For instance, you could say the city has done a fantastic job of conserving water, better even than homeowners who have been the only ones to reduce water use by a degree in recent years.

Or you could say that if the city can cut water use by nearly a third in just one month maybe the city has been the No. 1 water waster for years, squandering this precious resource as if we weren’t just a town out in the desert somewhere.

Given the fact that homeowners have led the way in water use reduction in recent years and the city has not, it seems to me to be the inescapable conclusion that the city is the problem.

Not to quibble or digress, but isn’t it time to check up on DWP General Manager David Nahai who was caught last year with his hose running as one of the biggest water wasters in town. I wonder how he’s doing, and if his water meter is working properly.

Exclusively on OurLA.org: City Pension Millionaires: The $100,000 Club

Go to OurLA.org — the new community-based newnewlapd.jpgnews and information site — to read the who’s who of City Hall’s $100,000 Pension Club.

Today’s exclusive report provides the names of the retired LAPD and Fire Department employees who are getting six-figure pensions under contracts that pay up to 90 percent of their highest salaries.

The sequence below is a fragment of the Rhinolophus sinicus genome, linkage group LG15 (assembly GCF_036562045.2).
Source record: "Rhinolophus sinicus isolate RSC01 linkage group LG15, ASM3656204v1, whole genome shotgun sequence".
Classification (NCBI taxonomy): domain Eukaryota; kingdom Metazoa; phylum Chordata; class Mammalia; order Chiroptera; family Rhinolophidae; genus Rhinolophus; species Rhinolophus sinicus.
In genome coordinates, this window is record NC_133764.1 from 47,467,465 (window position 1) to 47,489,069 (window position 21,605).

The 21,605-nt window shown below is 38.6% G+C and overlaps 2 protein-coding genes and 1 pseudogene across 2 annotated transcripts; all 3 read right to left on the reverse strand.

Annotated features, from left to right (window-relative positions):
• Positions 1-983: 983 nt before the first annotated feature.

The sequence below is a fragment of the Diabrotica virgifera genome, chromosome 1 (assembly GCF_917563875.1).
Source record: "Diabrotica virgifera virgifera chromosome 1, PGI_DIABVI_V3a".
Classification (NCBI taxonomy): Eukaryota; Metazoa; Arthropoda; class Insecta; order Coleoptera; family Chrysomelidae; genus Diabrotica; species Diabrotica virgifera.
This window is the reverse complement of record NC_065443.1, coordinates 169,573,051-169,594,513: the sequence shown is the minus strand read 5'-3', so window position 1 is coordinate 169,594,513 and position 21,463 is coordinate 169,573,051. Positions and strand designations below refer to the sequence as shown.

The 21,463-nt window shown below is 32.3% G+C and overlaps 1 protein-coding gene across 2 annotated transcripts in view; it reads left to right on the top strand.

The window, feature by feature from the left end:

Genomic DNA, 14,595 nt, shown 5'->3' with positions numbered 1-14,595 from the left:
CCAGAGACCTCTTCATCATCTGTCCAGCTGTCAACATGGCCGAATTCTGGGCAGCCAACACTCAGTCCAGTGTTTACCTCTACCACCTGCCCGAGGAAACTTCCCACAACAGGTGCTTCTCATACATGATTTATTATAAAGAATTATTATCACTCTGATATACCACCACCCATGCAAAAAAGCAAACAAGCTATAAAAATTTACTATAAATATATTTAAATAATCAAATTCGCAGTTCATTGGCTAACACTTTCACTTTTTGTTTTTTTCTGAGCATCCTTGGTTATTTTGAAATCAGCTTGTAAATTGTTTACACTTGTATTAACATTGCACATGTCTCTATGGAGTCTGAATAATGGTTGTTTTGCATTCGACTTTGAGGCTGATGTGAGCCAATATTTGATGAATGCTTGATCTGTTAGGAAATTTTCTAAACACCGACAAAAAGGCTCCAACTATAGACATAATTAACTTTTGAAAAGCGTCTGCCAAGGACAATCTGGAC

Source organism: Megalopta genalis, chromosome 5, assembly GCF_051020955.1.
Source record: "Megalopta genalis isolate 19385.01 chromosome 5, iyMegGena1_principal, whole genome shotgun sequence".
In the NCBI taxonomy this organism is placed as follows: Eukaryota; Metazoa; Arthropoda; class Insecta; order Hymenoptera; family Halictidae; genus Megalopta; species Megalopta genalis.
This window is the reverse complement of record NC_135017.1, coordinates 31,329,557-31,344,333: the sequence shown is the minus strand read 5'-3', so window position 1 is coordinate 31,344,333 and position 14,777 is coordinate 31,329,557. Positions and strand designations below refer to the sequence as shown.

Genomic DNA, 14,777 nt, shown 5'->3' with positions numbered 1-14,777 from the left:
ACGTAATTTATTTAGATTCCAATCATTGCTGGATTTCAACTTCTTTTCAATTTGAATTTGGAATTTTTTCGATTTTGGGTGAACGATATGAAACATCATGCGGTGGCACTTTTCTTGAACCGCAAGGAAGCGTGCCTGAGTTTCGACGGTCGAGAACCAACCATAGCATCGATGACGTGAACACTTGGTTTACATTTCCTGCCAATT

You can read who they are — all 286 of them — at OurLA.org. Coming Tuesday is the list of $100,000 Pension Club members who draw their monthly checks from LACERS, the pension fund for elected officials and most city employees.

Selling LA: The Pitchman, The Promotion and The Profiteering

What’s happening to LA is a crimeThumbnail image for avbillboard1.jpg but don’t count on anybody go to jail. The game is fixed.

The street furniture deal is one of the scandals that goes back a few years when they let a greedy private company assault our eyes with commercial messages — Consume!  Consume! Consume! — at the ground level.

Since then we’ve seen how our city leaders have sold us out to giant flashing billboards and 15-story-high hangings that have only one purpose: Sell! Sell! Sell!

They thrive off of the pennies on the ground from the profiteers in hyper-consumerism and yet they dare call themselves environmentalists.

They are our leaders, sworn to serve us, yet they are the betrayers of all that is good for us.

They tried to get a blank check for billions of dollars in the name of solar energy and yet the people saw through their lies and refused to give them what they wanted in Measure B.